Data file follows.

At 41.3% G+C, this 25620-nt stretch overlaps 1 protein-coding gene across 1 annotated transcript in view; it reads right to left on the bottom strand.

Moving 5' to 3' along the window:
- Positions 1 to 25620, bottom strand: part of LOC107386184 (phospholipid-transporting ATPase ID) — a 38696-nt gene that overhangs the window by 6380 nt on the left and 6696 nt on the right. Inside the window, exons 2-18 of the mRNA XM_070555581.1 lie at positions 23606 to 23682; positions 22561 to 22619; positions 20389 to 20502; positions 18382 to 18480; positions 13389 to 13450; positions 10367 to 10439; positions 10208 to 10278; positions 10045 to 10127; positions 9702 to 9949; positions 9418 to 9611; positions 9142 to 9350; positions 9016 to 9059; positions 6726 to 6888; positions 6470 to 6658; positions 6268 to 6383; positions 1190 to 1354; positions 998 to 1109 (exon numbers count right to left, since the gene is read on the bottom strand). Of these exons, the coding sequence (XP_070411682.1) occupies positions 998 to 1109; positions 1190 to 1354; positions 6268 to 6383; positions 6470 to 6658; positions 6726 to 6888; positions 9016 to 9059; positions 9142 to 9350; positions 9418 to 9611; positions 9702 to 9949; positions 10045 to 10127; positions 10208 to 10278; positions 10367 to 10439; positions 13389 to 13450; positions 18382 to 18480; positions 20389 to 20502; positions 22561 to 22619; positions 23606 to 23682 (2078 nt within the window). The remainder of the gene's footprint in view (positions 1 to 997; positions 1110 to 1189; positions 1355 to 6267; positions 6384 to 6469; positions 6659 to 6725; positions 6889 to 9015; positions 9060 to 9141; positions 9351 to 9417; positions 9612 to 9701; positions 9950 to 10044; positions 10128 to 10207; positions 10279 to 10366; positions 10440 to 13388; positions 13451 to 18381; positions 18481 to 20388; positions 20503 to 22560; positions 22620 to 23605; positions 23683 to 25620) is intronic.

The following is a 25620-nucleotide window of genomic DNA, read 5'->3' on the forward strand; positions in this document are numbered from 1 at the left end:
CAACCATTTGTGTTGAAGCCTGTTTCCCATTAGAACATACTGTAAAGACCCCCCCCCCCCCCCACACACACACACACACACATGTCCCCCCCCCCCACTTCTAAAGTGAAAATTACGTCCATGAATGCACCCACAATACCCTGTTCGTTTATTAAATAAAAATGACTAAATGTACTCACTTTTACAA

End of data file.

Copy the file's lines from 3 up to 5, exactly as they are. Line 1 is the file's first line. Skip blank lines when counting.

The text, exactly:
- Positions 1 to 25620, bottom strand: part of LOC107386184 (phospholipid-transporting ATPase ID) — a 38696-nt gene that overhangs the window by 6380 nt on the left and 6696 nt on the right. Inside the window, exons 2-18 of the mRNA XM_070555581.1 lie at positions 23606 to 23682; positions 22561 to 22619; positions 20389 to 20502; positions 18382 to 18480; positions 13389 to 13450; positions 10367 to 10439; positions 10208 to 10278; positions 10045 to 10127; positions 9702 to 9949; positions 9418 to 9611; positions 9142 to 9350; positions 9016 to 9059; positions 6726 to 6888; positions 6470 to 6658; positions 6268 to 6383; positions 1190 to 1354; positions 998 to 1109 (exon numbers count right to left, since the gene is read on the bottom strand). Of these exons, the coding sequence (XP_070411682.1) occupies positions 998 to 1109; positions 1190 to 1354; positions 6268 to 6383; positions 6470 to 6658; positions 6726 to 6888; positions 9016 to 9059; positions 9142 to 9350; positions 9418 to 9611; positions 9702 to 9949; positions 10045 to 10127; positions 10208 to 10278; positions 10367 to 10439; positions 13389 to 13450; positions 18382 to 18480; positions 20389 to 20502; positions 22561 to 22619; positions 23606 to 23682 (2078 nt within the window). The remainder of the gene's footprint in view (positions 1 to 997; positions 1110 to 1189; positions 1355 to 6267; positions 6384 to 6469; positions 6659 to 6725; positions 6889 to 9015; positions 9060 to 9141; positions 9351 to 9417; positions 9612 to 9701; positions 9950 to 10044; positions 10128 to 10207; positions 10279 to 10366; positions 10440 to 13388; positions 13451 to 18381; positions 18481 to 20388; positions 20503 to 22560; positions 22620 to 23605; positions 23683 to 25620) is intronic.

The following is a 25620-nucleotide window of genomic DNA, read 5'->3' on the forward strand; positions in this document are numbered from 1 at the left end:
CAACCATTTGTGTTGAAGCCTGTTTCCCATTAGAACATACTGTAAAGACCCCCCCCCCCCCCCACACACACACACACACACATGTCCCCCCCCCCCACTTCTAAAGTGAAAATTACGTCCATGAATGCACCCACAATACCCTGTTCGTTTATTAAATAAAAATGACTAAATGTACTCACTTTTACAA